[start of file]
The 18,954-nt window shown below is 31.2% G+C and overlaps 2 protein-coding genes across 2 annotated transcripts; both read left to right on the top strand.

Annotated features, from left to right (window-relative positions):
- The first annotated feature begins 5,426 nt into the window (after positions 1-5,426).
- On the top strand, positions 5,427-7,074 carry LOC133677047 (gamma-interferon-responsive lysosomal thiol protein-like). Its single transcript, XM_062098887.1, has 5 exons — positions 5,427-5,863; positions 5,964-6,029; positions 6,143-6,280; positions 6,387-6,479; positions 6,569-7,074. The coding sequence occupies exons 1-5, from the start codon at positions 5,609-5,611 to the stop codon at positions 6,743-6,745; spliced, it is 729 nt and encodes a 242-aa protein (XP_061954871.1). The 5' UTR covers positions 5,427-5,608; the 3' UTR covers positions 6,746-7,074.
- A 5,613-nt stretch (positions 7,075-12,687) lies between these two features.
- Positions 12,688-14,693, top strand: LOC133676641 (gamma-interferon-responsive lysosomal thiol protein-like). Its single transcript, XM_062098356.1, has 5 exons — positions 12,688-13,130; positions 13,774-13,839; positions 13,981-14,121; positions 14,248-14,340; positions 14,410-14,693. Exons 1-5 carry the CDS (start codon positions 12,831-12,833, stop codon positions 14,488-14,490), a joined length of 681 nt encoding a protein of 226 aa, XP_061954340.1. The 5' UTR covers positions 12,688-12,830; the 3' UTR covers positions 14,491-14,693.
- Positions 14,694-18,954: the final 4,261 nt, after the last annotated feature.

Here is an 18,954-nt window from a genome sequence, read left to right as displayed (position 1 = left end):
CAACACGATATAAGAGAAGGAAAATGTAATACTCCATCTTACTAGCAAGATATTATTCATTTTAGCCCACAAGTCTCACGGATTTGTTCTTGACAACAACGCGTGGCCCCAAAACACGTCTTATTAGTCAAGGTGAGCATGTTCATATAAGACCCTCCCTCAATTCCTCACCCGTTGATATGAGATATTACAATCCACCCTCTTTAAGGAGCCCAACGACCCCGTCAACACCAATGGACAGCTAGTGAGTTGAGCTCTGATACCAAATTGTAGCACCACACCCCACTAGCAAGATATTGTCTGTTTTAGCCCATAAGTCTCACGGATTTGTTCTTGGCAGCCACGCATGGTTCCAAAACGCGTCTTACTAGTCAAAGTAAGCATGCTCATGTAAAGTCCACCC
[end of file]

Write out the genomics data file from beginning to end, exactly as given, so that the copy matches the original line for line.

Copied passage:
The 18,954-nt window shown below is 31.2% G+C and overlaps 2 protein-coding genes across 2 annotated transcripts; both read left to right on the top strand.

Annotated features, from left to right (window-relative positions):
- The first annotated feature begins 5,426 nt into the window (after positions 1-5,426).
- On the top strand, positions 5,427-7,074 carry LOC133677047 (gamma-interferon-responsive lysosomal thiol protein-like). Its single transcript, XM_062098887.1, has 5 exons — positions 5,427-5,863; positions 5,964-6,029; positions 6,143-6,280; positions 6,387-6,479; positions 6,569-7,074. The coding sequence occupies exons 1-5, from the start codon at positions 5,609-5,611 to the stop codon at positions 6,743-6,745; spliced, it is 729 nt and encodes a 242-aa protein (XP_061954871.1). The 5' UTR covers positions 5,427-5,608; the 3' UTR covers positions 6,746-7,074.
- A 5,613-nt stretch (positions 7,075-12,687) lies between these two features.
- Positions 12,688-14,693, top strand: LOC133676641 (gamma-interferon-responsive lysosomal thiol protein-like). Its single transcript, XM_062098356.1, has 5 exons — positions 12,688-13,130; positions 13,774-13,839; positions 13,981-14,121; positions 14,248-14,340; positions 14,410-14,693. Exons 1-5 carry the CDS (start codon positions 12,831-12,833, stop codon positions 14,488-14,490), a joined length of 681 nt encoding a protein of 226 aa, XP_061954340.1. The 5' UTR covers positions 12,688-12,830; the 3' UTR covers positions 14,491-14,693.
- Positions 14,694-18,954: the final 4,261 nt, after the last annotated feature.

Here is an 18,954-nt window from a genome sequence, read left to right as displayed (position 1 = left end):
CAACACGATATAAGAGAAGGAAAATGTAATACTCCATCTTACTAGCAAGATATTATTCATTTTAGCCCACAAGTCTCACGGATTTGTTCTTGACAACAACGCGTGGCCCCAAAACACGTCTTATTAGTCAAGGTGAGCATGTTCATATAAGACCCTCCCTCAATTCCTCACCCGTTGATATGAGATATTACAATCCACCCTCTTTAAGGAGCCCAACGACCCCGTCAACACCAATGGACAGCTAGTGAGTTGAGCTCTGATACCAAATTGTAGCACCACACCCCACTAGCAAGATATTGTCTGTTTTAGCCCATAAGTCTCACGGATTTGTTCTTGGCAGCCACGCATGGTTCCAAAACGCGTCTTACTAGTCAAAGTAAGCATGCTCATGTAAAGTCCACCC